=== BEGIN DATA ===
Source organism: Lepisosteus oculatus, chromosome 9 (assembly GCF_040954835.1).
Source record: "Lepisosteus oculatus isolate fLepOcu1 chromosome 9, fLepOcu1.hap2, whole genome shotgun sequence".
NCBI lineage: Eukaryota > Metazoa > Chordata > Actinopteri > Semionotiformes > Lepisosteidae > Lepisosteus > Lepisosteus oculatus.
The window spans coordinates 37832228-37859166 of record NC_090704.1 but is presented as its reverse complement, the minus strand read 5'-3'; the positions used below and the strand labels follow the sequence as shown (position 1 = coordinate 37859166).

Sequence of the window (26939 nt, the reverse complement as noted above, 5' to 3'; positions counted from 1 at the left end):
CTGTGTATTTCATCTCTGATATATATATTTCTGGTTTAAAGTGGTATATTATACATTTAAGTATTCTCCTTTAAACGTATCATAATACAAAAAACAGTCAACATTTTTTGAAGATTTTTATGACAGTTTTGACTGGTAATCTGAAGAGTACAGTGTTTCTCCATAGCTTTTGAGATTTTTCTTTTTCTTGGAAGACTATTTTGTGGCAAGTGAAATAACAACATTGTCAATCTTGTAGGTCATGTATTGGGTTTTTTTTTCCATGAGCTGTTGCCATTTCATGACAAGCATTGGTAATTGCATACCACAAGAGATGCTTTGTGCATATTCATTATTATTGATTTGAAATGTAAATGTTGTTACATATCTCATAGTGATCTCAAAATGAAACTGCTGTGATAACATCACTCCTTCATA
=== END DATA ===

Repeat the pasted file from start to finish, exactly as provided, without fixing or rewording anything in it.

Source organism: Lepisosteus oculatus, chromosome 9 (assembly GCF_040954835.1).
Source record: "Lepisosteus oculatus isolate fLepOcu1 chromosome 9, fLepOcu1.hap2, whole genome shotgun sequence".
NCBI lineage: Eukaryota > Metazoa > Chordata > Actinopteri > Semionotiformes > Lepisosteidae > Lepisosteus > Lepisosteus oculatus.
The window spans coordinates 37832228-37859166 of record NC_090704.1 but is presented as its reverse complement, the minus strand read 5'-3'; the positions used below and the strand labels follow the sequence as shown (position 1 = coordinate 37859166).

Sequence of the window (26939 nt, the reverse complement as noted above, 5' to 3'; positions counted from 1 at the left end):
CTGTGTATTTCATCTCTGATATATATATTTCTGGTTTAAAGTGGTATATTATACATTTAAGTATTCTCCTTTAAACGTATCATAATACAAAAAACAGTCAACATTTTTTGAAGATTTTTATGACAGTTTTGACTGGTAATCTGAAGAGTACAGTGTTTCTCCATAGCTTTTGAGATTTTTCTTTTTCTTGGAAGACTATTTTGTGGCAAGTGAAATAACAACATTGTCAATCTTGTAGGTCATGTATTGGGTTTTTTTTTCCATGAGCTGTTGCCATTTCATGACAAGCATTGGTAATTGCATACCACAAGAGATGCTTTGTGCATATTCATTATTATTGATTTGAAATGTAAATGTTGTTACATATCTCATAGTGATCTCAAAATGAAACTGCTGTGATAACATCACTCCTTCATA